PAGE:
Interestingly, if we were loading redis as a module, and if we were using a configurable module loader, such as SystemJS, we could do this by simply using loader configuration at the test level. Even Webpack lets you do this to some extent, but for NodeJS you would need to monkey patch the Require Function, or create a bunch of fake packages, which are not good options.

To the OP's specific response

Thanks! That's a good idea, but practically, it seems it's quite strange when I have tons of file to test in which I will need to create a factory and index.js for each of them.

You would need to restructure your API surface and simply export factories that consuming code must call, rather than the result of applying those factories, to reduce the burden, but there are tradeoffs and default instances are helpful to consumers.

7
  • Thanks! That's a good idea, but practically, it seems it's quite strange when I have tons of file to test in which I will need to create a factory and index.js for each of them.
    – Rick Lee
    Mar 27 '17 at 9:14
  • 1
    That was just my incidental adaptation of your specific situation. There are plenty of other layouts you can use but the primary idea was just based on the export of the result of an IIFE, which is a solid pattern, and I used the NodeJS /index convention to deal with it. You could also use one file and both export to exports.userHelperFactory and module.exports. The broader point was that being able to mock for tests is just about parameterization, that it can be clean and simple :) Mar 27 '17 at 11:44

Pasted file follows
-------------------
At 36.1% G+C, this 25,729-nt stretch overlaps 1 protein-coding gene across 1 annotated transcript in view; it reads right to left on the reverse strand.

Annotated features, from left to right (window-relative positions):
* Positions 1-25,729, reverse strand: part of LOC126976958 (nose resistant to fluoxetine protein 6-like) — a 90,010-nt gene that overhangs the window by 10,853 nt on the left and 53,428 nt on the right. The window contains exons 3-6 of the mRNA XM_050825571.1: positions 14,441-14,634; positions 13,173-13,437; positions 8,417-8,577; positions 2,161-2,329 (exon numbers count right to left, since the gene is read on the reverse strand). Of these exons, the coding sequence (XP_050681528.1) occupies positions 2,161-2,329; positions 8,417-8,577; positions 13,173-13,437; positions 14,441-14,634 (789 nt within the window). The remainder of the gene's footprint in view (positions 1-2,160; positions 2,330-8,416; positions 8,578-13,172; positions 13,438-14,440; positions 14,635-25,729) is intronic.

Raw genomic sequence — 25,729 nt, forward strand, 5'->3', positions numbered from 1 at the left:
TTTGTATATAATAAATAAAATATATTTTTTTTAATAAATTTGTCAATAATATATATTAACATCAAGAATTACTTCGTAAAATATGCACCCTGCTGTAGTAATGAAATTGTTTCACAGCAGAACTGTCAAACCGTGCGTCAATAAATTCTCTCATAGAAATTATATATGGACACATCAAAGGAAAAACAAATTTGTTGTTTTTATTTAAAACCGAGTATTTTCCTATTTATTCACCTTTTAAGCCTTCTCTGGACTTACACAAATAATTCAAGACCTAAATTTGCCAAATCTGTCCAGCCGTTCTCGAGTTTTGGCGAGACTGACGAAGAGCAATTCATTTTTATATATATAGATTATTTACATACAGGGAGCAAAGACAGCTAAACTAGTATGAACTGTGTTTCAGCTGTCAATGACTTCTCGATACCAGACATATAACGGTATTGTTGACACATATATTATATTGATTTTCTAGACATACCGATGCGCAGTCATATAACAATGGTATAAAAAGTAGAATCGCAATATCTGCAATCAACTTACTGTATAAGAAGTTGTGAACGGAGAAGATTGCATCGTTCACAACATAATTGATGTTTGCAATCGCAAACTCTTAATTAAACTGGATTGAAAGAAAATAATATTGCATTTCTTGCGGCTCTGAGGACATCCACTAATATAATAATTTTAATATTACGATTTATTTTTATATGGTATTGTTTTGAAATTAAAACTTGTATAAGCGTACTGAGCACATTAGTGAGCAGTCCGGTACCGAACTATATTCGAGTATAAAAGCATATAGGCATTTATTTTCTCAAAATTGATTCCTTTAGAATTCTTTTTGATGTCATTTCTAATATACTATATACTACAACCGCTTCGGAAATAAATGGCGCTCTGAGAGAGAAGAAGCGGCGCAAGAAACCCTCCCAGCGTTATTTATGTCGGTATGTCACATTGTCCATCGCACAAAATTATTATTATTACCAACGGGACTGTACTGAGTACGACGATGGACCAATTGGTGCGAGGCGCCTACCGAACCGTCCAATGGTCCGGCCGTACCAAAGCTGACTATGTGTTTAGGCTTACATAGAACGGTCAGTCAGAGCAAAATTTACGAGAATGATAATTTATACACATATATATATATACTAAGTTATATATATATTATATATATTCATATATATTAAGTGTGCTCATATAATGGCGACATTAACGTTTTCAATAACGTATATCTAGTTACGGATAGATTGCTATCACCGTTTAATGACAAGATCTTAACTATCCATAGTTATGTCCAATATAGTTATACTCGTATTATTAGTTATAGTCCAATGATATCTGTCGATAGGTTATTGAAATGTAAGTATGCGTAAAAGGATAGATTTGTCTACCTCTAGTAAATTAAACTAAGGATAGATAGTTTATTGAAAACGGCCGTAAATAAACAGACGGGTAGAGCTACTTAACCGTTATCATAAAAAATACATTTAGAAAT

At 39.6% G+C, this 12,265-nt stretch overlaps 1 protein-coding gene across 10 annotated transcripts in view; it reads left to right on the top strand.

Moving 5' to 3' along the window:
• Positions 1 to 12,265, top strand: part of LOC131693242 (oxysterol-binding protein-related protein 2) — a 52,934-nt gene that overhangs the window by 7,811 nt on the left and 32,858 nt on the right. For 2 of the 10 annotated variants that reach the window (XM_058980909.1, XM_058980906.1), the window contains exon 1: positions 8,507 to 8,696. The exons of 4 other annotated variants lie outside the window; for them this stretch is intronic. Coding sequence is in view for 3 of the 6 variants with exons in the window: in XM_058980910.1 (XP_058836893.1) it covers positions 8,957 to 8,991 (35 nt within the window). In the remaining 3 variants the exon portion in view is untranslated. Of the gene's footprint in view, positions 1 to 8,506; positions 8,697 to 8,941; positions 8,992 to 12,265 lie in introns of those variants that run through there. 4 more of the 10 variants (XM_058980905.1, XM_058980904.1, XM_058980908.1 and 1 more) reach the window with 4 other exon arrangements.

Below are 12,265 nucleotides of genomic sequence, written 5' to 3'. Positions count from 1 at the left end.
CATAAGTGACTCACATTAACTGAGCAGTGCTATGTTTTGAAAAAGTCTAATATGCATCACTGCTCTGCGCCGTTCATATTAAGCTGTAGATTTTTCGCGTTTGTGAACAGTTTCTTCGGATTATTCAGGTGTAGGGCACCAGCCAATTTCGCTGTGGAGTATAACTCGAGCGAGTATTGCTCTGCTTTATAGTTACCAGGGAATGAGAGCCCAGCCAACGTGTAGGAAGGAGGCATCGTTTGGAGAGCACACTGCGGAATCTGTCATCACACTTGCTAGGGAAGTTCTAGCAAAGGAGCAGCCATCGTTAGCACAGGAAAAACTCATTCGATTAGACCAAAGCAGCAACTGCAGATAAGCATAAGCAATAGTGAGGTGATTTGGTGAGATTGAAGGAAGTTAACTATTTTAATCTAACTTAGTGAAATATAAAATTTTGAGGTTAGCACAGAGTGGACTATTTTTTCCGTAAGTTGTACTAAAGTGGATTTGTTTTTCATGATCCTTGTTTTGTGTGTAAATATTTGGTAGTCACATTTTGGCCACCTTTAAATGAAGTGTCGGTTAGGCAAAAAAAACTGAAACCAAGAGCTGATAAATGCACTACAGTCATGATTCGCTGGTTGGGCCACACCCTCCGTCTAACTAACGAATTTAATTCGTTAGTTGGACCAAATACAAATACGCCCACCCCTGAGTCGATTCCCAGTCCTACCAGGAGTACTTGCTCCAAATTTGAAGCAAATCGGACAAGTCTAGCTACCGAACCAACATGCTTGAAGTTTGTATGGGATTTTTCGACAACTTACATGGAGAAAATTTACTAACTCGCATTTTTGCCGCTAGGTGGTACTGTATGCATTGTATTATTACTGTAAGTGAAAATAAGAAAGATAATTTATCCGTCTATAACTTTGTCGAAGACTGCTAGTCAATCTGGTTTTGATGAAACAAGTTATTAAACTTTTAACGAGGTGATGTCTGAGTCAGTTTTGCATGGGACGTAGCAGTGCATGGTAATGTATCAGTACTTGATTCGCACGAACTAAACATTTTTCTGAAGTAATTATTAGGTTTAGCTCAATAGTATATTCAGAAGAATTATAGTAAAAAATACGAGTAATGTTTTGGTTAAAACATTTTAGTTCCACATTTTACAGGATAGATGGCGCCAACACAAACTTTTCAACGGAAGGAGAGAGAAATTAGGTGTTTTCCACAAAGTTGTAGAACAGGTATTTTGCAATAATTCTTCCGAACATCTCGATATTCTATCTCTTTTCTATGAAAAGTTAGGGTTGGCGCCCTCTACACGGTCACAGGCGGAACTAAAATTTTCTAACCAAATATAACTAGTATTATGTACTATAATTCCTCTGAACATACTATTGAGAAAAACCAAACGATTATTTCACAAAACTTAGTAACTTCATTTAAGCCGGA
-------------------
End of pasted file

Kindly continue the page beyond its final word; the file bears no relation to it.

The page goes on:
• 1
    You could also just expose the factory only and require that the consuming code provide redis in general, which might be fine for an application level component, but if you are writing a library, you may want to keep the current simple API you expose. You could also simply call all of the factories at a higher level. Lots of stuff you can do here, but this approach doesn't require that you use a third party (or hand-rolled) DI abstraction. You don't need those, although they can be useful, in functional languages, and JavaScript is a functional language. Testability is just adding parameters Mar 27 '17 at 11:51
  • 1
    thanks for this very detail walk thru! I end up using the latter approach you mentioned, i.e., module.exports both the factory and default helper.
    – Rick Lee
    Mar 28 '17 at 3:28
  • 1
    @ggorlen thank you. I've updated the code accordingly. Jun 17 '20 at 19:31